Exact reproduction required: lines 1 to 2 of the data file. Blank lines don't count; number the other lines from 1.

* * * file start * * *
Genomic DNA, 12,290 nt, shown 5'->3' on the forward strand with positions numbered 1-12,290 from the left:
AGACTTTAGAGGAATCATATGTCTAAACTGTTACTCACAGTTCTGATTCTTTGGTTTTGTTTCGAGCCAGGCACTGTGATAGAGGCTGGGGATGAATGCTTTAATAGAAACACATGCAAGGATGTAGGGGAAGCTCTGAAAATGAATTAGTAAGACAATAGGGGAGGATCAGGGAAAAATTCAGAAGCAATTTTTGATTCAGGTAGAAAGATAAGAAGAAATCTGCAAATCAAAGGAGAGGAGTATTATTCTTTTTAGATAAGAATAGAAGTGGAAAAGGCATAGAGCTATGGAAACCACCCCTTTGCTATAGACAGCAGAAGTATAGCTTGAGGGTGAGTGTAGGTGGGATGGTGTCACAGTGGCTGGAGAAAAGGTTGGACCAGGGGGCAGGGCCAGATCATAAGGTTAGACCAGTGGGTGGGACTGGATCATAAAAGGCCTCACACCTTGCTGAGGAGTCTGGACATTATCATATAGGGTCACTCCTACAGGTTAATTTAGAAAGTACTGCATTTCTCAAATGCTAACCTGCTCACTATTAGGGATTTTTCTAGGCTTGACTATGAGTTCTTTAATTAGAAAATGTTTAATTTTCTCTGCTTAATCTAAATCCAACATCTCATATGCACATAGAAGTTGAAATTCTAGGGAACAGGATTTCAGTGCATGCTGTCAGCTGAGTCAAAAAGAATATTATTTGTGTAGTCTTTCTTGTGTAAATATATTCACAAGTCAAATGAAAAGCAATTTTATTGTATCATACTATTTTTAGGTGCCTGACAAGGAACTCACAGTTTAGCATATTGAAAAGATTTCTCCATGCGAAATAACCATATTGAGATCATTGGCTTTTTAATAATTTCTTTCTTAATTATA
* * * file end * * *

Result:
Genomic DNA, 12,290 nt, shown 5'->3' on the forward strand with positions numbered 1-12,290 from the left:
AGACTTTAGAGGAATCATATGTCTAAACTGTTACTCACAGTTCTGATTCTTTGGTTTTGTTTCGAGCCAGGCACTGTGATAGAGGCTGGGGATGAATGCTTTAATAGAAACACATGCAAGGATGTAGGGGAAGCTCTGAAAATGAATTAGTAAGACAATAGGGGAGGATCAGGGAAAAATTCAGAAGCAATTTTTGATTCAGGTAGAAAGATAAGAAGAAATCTGCAAATCAAAGGAGAGGAGTATTATTCTTTTTAGATAAGAATAGAAGTGGAAAAGGCATAGAGCTATGGAAACCACCCCTTTGCTATAGACAGCAGAAGTATAGCTTGAGGGTGAGTGTAGGTGGGATGGTGTCACAGTGGCTGGAGAAAAGGTTGGACCAGGGGGCAGGGCCAGATCATAAGGTTAGACCAGTGGGTGGGACTGGATCATAAAAGGCCTCACACCTTGCTGAGGAGTCTGGACATTATCATATAGGGTCACTCCTACAGGTTAATTTAGAAAGTACTGCATTTCTCAAATGCTAACCTGCTCACTATTAGGGATTTTTCTAGGCTTGACTATGAGTTCTTTAATTAGAAAATGTTTAATTTTCTCTGCTTAATCTAAATCCAACATCTCATATGCACATAGAAGTTGAAATTCTAGGGAACAGGATTTCAGTGCATGCTGTCAGCTGAGTCAAAAAGAATATTATTTGTGTAGTCTTTCTTGTGTAAATATATTCACAAGTCAAATGAAAAGCAATTTTATTGTATCATACTATTTTTAGGTGCCTGACAAGGAACTCACAGTTTAGCATATTGAAAAGATTTCTCCATGCGAAATAACCATATTGAGATCATTGGCTTTTTAATAATTTCTTTCTTAATTATA